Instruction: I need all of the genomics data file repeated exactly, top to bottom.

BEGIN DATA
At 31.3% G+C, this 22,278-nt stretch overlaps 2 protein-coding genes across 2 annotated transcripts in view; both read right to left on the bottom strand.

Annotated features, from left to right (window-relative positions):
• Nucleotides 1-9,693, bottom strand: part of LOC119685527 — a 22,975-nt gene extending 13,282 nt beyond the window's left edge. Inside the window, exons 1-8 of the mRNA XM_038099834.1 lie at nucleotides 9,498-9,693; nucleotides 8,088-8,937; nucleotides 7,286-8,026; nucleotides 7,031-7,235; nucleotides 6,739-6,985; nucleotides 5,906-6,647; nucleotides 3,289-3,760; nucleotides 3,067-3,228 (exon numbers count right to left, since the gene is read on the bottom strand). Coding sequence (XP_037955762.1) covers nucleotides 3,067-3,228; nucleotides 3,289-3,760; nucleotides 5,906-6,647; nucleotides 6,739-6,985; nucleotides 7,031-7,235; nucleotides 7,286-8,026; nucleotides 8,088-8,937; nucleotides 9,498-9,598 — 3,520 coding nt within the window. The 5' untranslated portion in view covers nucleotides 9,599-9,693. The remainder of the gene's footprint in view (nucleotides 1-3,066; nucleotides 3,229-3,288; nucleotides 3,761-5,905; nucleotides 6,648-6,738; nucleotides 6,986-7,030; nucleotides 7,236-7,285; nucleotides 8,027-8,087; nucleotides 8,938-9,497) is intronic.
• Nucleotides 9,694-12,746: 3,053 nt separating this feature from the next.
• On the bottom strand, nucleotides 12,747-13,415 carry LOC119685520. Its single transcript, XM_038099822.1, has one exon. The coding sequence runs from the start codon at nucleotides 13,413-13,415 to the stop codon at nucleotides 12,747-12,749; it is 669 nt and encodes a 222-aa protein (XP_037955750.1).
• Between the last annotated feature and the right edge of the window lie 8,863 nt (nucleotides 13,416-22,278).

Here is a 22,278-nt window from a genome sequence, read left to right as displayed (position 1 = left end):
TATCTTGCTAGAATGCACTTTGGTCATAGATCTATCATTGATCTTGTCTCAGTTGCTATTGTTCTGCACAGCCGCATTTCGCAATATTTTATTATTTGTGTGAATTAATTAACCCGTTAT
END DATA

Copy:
At 31.3% G+C, this 22,278-nt stretch overlaps 2 protein-coding genes across 2 annotated transcripts in view; both read right to left on the bottom strand.

Annotated features, from left to right (window-relative positions):
• Nucleotides 1-9,693, bottom strand: part of LOC119685527 — a 22,975-nt gene extending 13,282 nt beyond the window's left edge. Inside the window, exons 1-8 of the mRNA XM_038099834.1 lie at nucleotides 9,498-9,693; nucleotides 8,088-8,937; nucleotides 7,286-8,026; nucleotides 7,031-7,235; nucleotides 6,739-6,985; nucleotides 5,906-6,647; nucleotides 3,289-3,760; nucleotides 3,067-3,228 (exon numbers count right to left, since the gene is read on the bottom strand). Coding sequence (XP_037955762.1) covers nucleotides 3,067-3,228; nucleotides 3,289-3,760; nucleotides 5,906-6,647; nucleotides 6,739-6,985; nucleotides 7,031-7,235; nucleotides 7,286-8,026; nucleotides 8,088-8,937; nucleotides 9,498-9,598 — 3,520 coding nt within the window. The 5' untranslated portion in view covers nucleotides 9,599-9,693. The remainder of the gene's footprint in view (nucleotides 1-3,066; nucleotides 3,229-3,288; nucleotides 3,761-5,905; nucleotides 6,648-6,738; nucleotides 6,986-7,030; nucleotides 7,236-7,285; nucleotides 8,027-8,087; nucleotides 8,938-9,497) is intronic.
• Nucleotides 9,694-12,746: 3,053 nt separating this feature from the next.
• On the bottom strand, nucleotides 12,747-13,415 carry LOC119685520. Its single transcript, XM_038099822.1, has one exon. The coding sequence runs from the start codon at nucleotides 13,413-13,415 to the stop codon at nucleotides 12,747-12,749; it is 669 nt and encodes a 222-aa protein (XP_037955750.1).
• Between the last annotated feature and the right edge of the window lie 8,863 nt (nucleotides 13,416-22,278).

Here is a 22,278-nt window from a genome sequence, read left to right as displayed (position 1 = left end):
TATCTTGCTAGAATGCACTTTGGTCATAGATCTATCATTGATCTTGTCTCAGTTGCTATTGTTCTGCACAGCCGCATTTCGCAATATTTTATTATTTGTGTGAATTAATTAACCCGTTAT